Use this great Father’s Day Sunday school lesson with elementary-age kids to help kids appreciate and honor their fathers. Find more great Sunday school lessons to help kids grow in their faith.
1. Mud Pit — Set out a dishpan full of mud. Make sure the mud is wet enough for children to plunge their hands deep into it. Mix in several coins with the mud. When children arrive, tell them there’s money in the mud. All they have to do is dig for it and it’s theirs. Require each child to dig for the money.
Afterward, ask: How did it feel to dig in the mud for hidden treasure? How does it feel to have mud on your hands now that our search is over?
Don’t allow children to wash up. Say: Today, we’re going to learn about a young boy who left his father to hunt for a better life. Let’s see what happened to him.
2. True Treasure — Have the children listen to the story and stand up when good actions and attitudes happen and sit down when bad actions and attitudes happen. Read aloud Luke 15:11-32 from a modern translation. Review the story by letting the children describe times they stood or sat.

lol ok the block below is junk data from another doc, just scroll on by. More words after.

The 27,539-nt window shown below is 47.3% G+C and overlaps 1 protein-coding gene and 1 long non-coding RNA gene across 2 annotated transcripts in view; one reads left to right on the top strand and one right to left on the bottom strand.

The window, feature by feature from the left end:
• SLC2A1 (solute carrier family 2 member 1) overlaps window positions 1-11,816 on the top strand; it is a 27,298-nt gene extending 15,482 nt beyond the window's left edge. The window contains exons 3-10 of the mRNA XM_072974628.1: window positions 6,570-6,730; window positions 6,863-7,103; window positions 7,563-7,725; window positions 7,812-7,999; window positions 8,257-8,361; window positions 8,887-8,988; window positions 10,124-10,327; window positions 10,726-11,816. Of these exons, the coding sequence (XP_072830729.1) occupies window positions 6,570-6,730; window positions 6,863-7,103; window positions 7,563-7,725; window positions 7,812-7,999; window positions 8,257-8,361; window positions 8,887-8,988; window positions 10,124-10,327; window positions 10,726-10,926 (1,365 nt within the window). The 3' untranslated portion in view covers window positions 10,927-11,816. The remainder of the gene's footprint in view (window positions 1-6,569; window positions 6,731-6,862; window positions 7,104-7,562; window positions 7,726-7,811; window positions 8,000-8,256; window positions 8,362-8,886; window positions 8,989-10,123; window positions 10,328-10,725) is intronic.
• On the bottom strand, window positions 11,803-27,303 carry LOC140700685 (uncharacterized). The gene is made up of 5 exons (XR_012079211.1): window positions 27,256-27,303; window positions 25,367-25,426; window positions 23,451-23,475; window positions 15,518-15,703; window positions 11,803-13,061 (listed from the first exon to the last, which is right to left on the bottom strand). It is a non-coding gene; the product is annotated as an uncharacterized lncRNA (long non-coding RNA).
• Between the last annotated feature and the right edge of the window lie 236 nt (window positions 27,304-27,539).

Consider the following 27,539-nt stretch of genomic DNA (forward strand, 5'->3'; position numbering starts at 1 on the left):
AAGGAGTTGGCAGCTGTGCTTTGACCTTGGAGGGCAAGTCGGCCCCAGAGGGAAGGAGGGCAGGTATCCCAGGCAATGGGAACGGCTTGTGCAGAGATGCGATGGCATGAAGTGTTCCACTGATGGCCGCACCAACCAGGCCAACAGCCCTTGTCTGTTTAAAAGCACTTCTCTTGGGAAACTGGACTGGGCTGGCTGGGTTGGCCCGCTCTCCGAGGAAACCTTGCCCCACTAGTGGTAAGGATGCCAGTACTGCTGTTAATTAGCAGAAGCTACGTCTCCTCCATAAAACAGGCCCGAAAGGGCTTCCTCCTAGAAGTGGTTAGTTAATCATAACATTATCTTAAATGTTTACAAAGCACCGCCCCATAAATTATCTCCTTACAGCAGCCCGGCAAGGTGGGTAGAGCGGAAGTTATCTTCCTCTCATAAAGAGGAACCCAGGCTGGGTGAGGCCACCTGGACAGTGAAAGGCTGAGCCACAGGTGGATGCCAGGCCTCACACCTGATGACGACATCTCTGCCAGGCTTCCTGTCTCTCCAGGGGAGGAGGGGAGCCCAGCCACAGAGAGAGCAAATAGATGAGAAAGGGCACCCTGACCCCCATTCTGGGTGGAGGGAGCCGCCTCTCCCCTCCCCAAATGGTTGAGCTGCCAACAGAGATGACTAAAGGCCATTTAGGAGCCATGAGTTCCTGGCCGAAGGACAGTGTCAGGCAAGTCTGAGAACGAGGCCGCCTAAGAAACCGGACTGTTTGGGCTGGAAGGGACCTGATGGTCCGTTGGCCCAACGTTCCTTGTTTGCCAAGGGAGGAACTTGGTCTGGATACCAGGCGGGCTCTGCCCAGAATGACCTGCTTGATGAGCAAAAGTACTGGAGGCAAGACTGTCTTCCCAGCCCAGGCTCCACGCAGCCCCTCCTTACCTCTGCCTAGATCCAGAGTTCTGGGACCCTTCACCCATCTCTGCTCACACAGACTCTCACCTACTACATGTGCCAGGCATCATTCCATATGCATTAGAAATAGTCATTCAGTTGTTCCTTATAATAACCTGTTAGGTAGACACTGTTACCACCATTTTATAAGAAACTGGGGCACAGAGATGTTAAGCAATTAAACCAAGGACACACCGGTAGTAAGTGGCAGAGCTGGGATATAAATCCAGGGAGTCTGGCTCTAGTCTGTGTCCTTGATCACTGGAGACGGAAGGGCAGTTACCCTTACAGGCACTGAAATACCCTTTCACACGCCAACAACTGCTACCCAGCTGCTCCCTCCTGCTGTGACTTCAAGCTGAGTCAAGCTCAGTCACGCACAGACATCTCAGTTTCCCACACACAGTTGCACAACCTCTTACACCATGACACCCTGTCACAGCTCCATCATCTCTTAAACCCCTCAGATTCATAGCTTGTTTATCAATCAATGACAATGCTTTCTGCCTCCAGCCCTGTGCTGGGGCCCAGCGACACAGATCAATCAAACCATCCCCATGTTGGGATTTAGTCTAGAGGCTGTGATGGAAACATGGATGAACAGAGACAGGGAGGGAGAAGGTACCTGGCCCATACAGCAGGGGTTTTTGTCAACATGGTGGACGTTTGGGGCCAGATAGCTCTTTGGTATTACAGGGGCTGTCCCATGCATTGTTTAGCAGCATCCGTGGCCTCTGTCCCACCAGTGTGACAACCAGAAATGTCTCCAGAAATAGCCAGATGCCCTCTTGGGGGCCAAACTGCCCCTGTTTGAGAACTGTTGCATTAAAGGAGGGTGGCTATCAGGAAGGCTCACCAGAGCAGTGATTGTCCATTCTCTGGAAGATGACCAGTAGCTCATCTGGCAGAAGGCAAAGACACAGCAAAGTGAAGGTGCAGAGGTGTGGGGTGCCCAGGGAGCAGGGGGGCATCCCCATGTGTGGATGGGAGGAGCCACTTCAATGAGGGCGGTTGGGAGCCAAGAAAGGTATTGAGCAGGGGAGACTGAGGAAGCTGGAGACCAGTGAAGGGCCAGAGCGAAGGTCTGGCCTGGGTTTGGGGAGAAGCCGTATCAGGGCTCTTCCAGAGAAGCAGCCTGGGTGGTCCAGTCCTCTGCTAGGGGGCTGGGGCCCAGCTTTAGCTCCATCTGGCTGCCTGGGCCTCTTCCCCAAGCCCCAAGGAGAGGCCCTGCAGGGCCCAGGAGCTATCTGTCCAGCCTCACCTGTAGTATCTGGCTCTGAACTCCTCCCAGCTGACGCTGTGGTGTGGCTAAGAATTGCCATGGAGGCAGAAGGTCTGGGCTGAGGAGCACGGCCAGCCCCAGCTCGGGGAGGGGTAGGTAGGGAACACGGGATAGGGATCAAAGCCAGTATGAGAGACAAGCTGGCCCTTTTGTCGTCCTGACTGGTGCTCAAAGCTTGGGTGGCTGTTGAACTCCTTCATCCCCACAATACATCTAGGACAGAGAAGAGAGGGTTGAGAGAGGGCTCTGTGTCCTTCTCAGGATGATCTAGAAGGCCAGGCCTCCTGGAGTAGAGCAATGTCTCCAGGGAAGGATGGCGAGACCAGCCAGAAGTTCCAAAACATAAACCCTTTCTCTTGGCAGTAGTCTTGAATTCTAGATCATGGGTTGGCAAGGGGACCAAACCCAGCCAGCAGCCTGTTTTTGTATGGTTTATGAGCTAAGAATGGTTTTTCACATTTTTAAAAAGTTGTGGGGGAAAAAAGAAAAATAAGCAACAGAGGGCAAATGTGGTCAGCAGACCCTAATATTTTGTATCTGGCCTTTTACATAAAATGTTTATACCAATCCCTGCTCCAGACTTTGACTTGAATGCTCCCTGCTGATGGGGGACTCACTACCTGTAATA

Ask: What was so special about the way the father in this story loved his son? What happened to the son when he wouldn’t receive his father’s love? How is what happened to him similar to the way you feel with mud on your hands? Who in your life loves you the way the father in this story loved his son?
Say: Jesus told this story so we’d understand that God loves us the same way the father loved his son. What’s one way you know that God loves you? Allow children to wash their hands.
3. Father’s Day Acrostic — Write “Father’s Day” vertically on a large poster. Have children work together to write reasons to celebrate Father’s Day on the poster that start with the letters in the acrostic. For example, F could be for “faithfully meets my needs.”
4. Dad Awards — Have children each make an award for their father or another significant man in their lives. Provide a wide roll of satin ribbon, glitter glue, and safety pins. Have children each think of a characteristic they like in their father or another man they look up to. Then have them create an award featuring that characteristic. For example, a child might choose the Best Sense of Humor award or the Best Listening Ear award. Have children use the glitter glue to write that award on their ribbon. Encourage children to present these awards after class.
5. Food for Thought
You’ll need: Gingerbread man cookie cutters, sandwich bread, blunt knives, peanut butter, cream cheese, raisins, nuts, chocolate chips, decorator sprinkles, cups, and milk.
Directions: Have children use the cookie cutters to cut out man shapes from the bread. Encourage children to use the spreads and toppings to decorate their “fathers.”
Serve with milk or fruit juice. As children eat, have them describe characteristics of a great father.